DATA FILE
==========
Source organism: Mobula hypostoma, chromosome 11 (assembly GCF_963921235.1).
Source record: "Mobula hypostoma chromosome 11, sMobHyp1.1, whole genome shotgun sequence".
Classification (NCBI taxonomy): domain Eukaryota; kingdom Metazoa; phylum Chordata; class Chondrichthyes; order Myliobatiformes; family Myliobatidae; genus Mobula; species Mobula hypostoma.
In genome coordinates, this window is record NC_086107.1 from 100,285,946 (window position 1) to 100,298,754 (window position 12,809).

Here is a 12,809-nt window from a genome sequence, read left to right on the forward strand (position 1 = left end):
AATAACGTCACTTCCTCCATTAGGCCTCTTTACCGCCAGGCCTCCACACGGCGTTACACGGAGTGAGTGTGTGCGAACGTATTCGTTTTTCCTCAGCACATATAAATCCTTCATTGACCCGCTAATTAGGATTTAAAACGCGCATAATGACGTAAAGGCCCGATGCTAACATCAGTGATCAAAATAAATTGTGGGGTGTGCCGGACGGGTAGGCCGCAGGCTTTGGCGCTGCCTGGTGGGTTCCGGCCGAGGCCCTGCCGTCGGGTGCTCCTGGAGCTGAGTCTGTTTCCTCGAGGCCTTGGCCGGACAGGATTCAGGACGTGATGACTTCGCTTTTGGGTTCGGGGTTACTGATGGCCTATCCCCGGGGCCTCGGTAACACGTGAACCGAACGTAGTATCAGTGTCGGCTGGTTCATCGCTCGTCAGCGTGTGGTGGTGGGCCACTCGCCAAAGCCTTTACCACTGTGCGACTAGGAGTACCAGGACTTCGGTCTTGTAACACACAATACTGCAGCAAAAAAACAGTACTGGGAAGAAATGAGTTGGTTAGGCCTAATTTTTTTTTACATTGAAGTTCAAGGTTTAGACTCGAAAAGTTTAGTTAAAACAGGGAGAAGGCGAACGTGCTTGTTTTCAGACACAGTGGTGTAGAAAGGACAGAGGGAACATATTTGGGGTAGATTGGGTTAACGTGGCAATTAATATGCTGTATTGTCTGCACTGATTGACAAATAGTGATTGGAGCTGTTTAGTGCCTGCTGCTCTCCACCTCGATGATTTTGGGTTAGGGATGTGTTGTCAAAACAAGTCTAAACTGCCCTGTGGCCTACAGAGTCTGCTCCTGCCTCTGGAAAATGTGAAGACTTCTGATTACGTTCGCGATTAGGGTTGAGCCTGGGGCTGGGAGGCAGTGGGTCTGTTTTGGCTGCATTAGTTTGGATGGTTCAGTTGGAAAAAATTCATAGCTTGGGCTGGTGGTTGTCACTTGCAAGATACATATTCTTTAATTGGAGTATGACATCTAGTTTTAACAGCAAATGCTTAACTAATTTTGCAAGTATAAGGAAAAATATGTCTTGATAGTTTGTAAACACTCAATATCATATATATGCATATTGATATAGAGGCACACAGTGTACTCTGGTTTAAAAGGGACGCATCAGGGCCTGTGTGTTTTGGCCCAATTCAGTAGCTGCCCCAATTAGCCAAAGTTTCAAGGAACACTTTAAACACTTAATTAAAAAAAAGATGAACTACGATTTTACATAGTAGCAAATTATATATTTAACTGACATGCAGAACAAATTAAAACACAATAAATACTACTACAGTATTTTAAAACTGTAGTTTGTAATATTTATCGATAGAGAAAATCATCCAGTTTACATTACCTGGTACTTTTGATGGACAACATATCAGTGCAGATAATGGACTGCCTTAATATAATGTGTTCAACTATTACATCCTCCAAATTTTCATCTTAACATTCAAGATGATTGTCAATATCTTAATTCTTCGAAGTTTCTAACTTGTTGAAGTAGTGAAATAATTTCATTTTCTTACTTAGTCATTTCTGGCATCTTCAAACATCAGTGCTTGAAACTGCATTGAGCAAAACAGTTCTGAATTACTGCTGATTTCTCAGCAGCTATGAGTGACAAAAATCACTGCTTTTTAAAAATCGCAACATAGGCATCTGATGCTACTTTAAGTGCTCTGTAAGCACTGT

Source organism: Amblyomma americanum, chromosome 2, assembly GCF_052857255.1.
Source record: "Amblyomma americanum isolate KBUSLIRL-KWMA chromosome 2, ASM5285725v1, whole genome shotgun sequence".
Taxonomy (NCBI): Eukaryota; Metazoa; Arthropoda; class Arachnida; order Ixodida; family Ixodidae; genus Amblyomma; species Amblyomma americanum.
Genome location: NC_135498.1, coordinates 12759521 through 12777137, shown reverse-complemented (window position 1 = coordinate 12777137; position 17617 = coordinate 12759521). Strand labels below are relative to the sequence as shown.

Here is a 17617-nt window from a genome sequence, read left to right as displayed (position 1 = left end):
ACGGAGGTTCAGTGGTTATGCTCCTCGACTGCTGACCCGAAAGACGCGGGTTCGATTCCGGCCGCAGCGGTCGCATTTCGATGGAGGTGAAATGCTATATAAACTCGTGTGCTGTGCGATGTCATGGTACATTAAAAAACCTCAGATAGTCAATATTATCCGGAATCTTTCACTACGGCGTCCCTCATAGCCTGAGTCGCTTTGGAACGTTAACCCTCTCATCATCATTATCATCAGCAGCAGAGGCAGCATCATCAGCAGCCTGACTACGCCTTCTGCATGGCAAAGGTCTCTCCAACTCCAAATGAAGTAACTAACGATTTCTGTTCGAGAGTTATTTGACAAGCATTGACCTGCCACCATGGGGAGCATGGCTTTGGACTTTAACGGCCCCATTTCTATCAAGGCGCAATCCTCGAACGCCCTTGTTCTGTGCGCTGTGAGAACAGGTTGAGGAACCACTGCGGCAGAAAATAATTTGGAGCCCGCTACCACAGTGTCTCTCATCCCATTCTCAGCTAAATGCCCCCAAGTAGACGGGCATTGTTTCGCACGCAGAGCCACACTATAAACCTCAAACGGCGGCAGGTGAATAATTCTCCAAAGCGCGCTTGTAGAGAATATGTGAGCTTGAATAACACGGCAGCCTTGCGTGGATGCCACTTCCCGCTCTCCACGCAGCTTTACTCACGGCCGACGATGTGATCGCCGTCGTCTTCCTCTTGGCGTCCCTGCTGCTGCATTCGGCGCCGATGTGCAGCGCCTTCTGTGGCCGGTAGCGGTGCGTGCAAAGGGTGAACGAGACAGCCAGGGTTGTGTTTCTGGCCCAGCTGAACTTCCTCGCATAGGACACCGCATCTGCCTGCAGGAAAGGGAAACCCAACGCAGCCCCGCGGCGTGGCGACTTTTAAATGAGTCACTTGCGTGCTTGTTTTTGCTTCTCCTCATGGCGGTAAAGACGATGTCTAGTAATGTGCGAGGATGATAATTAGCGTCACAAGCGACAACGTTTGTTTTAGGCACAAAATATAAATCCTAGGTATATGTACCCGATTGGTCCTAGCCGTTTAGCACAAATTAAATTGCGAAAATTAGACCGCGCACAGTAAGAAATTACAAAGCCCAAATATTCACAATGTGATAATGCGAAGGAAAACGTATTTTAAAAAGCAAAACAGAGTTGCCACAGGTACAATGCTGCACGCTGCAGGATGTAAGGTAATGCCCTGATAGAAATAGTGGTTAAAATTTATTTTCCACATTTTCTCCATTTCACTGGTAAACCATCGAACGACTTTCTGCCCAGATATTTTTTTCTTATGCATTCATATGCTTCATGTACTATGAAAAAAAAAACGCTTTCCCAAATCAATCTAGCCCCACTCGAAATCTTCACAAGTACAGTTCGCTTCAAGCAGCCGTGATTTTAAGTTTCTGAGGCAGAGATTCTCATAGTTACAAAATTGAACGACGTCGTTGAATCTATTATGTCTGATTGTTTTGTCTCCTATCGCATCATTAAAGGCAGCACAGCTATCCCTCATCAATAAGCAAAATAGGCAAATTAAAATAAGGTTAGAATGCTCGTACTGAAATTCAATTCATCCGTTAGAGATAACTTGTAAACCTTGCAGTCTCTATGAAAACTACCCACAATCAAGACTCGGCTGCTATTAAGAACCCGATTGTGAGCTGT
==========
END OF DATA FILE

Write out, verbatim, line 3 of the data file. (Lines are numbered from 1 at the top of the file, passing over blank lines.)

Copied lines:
Classification (NCBI taxonomy): domain Eukaryota; kingdom Metazoa; phylum Chordata; class Chondrichthyes; order Myliobatiformes; family Myliobatidae; genus Mobula; species Mobula hypostoma.